Some were. And some of the guys were from Insurgente and Aguamala; they all kind of hung out there. They were still small, but they were commercial brewers.
How did that conversation or experience evolve into doing a Baja-inspired brewery here?
Those interactions were part of it, but the other thing that happened was that I was constantly asked to go judge down in Mexico City, which I started doing every year. After that, I started playing around with the Modelo yeast strain at our pub on the island. We wanted to do a whole Mexican series. So we got the Modelo yeast strain and we made a light standard lager with a corn adjunct. Then we made a Vienna lager with an adjunct, then a stronger lager with agave, then a Mexican porter and added Mexican chocolate. They were all really well-received, both here in Knoxville and down at the pub. So we had to re-brew them a couple of times and that started the idea. It was kind of like, “Look at Ryan: He’s living down there, he’s helping brewers out down there, he likes making these styles of beer, and there’s a ton of different beers we could make with really cool ingredients from Mexico.” Add to that all the collaborations we could do with all the friends I used to hang out with, and—maybe over a year of talking—it all kind of came together as a plan to create SouthNorte.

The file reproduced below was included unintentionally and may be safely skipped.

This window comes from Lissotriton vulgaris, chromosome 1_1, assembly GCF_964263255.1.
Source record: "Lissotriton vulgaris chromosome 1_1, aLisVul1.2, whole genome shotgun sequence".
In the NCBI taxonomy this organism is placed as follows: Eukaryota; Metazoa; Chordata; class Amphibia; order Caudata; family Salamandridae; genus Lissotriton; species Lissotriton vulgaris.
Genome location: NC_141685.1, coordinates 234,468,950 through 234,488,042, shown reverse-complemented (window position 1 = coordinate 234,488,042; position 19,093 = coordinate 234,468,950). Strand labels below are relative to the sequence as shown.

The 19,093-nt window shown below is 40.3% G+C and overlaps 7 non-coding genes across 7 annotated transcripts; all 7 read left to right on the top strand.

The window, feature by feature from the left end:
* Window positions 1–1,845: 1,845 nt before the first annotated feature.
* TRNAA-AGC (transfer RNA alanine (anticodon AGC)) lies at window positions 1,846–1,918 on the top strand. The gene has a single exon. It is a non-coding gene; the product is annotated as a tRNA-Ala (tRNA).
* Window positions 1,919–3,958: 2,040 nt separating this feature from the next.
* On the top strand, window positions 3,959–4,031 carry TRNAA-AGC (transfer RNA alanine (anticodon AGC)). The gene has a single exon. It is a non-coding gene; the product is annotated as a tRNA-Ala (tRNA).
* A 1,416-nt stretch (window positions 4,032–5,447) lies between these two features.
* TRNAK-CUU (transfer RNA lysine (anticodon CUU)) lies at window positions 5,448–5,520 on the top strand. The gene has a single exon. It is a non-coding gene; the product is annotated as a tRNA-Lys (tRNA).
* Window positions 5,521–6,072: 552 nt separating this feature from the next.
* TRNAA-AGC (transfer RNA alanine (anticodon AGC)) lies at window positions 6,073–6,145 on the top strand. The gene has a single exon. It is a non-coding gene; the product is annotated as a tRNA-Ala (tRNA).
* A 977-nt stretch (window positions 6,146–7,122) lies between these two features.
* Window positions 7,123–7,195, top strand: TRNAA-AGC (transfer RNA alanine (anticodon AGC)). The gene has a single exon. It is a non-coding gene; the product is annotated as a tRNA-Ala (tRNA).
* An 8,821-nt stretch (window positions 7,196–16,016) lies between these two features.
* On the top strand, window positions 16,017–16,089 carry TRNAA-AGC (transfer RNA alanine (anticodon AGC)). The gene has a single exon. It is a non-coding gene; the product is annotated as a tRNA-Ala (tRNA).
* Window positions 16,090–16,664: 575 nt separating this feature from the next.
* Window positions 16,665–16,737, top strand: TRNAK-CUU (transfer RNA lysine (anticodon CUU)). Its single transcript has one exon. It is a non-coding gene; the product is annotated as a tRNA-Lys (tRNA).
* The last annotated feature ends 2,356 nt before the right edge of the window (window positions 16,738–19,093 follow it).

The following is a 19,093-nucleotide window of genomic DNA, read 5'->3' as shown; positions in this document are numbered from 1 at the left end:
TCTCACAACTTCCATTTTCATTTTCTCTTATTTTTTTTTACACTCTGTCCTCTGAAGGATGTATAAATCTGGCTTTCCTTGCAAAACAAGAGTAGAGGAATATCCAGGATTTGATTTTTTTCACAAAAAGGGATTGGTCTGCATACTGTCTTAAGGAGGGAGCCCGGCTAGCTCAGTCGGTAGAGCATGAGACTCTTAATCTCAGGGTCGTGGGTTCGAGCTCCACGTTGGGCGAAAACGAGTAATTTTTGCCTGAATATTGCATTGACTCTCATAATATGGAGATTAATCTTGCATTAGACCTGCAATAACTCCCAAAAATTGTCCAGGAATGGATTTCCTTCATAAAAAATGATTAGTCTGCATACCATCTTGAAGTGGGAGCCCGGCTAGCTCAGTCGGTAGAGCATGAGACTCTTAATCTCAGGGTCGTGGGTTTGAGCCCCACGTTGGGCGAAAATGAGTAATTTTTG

When I was down in Ensenada, every brewer I talked to mentioned your name. People refer to you as the “Mayor of Baja Beer” at this point. I asked the brewers what they felt was driving the beer boom in Baja and many said was it was the collaborations and conversations between San Diego brewers and Baja brewers. You’ve been a large part of that. Were you essentially the first guy to start all of it?
One of them, yeah. Larry who used to work at Home Brew Mart and now does sales for Fall, he was helping so many of those young guys out in Baja when he was at Home Brew Mart, giving brewers feedback on their recipes and being a big help, too. As for me, I spent so much time down there and I wanted to drink awesome beer, so if I could help them make their beer better, then—shoot, why not!
What were some of the biggest challenges you faced, right in the beginning?